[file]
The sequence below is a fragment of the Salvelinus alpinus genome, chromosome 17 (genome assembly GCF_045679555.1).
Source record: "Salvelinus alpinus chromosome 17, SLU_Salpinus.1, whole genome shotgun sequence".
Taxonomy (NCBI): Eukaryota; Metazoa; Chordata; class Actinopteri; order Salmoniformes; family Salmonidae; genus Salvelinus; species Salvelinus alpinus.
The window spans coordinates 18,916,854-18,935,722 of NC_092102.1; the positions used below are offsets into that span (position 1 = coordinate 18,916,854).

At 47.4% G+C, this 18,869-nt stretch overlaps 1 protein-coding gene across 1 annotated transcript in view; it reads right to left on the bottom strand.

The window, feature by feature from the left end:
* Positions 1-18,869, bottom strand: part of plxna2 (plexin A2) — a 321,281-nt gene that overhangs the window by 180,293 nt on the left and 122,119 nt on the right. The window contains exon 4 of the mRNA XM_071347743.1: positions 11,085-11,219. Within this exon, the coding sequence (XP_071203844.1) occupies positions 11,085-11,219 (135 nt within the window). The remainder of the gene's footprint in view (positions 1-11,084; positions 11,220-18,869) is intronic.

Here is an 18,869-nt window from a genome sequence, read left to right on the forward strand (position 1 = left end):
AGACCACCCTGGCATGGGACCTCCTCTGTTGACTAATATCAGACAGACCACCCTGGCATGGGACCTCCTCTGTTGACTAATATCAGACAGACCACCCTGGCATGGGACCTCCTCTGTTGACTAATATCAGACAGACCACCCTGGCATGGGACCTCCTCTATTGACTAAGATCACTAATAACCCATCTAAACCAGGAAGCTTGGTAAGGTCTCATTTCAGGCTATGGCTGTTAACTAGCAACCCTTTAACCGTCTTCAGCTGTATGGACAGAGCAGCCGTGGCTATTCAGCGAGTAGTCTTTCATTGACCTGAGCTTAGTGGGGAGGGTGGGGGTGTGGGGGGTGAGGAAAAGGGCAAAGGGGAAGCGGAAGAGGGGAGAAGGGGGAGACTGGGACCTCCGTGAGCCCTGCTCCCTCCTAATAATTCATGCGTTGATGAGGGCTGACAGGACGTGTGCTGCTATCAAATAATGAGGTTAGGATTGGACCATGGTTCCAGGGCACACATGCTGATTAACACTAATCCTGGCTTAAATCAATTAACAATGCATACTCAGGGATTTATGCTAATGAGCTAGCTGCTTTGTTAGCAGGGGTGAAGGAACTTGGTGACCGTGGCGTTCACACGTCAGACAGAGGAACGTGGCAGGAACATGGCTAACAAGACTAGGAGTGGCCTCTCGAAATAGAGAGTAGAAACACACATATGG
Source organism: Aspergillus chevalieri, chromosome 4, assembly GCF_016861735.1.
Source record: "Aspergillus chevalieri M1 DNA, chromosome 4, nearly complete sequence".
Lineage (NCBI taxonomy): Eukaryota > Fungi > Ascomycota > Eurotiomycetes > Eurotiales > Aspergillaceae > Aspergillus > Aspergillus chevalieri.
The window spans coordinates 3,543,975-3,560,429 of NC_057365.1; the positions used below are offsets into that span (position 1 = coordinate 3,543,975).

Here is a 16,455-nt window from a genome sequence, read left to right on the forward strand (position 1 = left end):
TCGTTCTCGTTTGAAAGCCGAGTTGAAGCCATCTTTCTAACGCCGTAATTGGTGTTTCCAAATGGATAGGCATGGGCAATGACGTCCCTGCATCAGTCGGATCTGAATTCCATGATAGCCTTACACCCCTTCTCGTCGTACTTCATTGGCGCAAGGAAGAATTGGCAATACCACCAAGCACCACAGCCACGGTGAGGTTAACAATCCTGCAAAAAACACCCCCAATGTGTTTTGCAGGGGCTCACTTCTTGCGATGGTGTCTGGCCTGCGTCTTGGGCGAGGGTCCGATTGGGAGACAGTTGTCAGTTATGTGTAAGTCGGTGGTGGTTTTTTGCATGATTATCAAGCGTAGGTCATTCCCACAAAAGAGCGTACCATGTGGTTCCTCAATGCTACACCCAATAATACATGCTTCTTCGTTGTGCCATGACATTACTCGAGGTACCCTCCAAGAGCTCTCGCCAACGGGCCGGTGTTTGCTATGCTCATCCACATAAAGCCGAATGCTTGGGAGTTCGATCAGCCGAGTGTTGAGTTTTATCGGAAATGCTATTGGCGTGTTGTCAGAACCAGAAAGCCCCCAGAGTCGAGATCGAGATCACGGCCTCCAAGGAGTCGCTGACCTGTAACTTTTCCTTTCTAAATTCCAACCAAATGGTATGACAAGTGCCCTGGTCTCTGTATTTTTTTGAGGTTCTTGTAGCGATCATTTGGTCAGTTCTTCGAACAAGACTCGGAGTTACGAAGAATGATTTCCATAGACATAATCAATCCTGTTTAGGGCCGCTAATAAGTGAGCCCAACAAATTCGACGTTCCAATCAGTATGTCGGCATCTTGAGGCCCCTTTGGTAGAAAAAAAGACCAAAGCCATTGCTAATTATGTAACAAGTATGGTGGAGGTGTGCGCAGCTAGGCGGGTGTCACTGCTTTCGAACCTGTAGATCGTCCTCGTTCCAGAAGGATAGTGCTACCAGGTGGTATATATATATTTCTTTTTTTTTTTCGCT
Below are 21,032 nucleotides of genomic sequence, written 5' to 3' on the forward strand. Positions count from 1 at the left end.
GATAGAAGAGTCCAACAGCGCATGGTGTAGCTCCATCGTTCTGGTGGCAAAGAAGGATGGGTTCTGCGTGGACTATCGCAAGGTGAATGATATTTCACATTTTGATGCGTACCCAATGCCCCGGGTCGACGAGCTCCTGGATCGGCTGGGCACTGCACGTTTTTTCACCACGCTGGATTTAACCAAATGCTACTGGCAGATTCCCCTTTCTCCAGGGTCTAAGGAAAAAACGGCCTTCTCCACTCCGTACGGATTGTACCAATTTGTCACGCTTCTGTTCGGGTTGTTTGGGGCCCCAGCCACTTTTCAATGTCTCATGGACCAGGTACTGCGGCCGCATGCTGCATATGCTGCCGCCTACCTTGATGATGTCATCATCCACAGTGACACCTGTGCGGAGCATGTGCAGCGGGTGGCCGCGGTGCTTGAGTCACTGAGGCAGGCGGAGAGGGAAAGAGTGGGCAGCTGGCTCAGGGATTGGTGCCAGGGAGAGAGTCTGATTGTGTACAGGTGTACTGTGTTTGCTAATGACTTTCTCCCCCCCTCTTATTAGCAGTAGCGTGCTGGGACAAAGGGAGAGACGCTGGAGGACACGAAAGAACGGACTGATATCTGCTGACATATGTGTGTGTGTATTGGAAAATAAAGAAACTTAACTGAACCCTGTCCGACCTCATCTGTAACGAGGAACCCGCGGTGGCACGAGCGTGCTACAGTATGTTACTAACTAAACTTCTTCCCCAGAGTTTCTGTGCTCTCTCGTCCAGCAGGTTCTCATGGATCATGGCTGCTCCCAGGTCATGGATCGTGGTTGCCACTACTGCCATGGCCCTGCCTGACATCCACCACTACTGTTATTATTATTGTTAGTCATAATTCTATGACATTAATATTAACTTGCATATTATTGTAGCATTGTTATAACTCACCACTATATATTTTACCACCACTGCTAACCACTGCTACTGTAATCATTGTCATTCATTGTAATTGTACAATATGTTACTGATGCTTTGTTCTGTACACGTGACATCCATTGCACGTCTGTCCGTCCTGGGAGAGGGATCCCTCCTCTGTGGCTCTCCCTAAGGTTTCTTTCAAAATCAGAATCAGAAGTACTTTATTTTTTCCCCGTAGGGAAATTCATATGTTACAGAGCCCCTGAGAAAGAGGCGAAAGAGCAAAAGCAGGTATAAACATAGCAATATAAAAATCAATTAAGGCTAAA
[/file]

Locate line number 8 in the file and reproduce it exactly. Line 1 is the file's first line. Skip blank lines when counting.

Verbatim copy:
Here is an 18,869-nt window from a genome sequence, read left to right on the forward strand (position 1 = left end):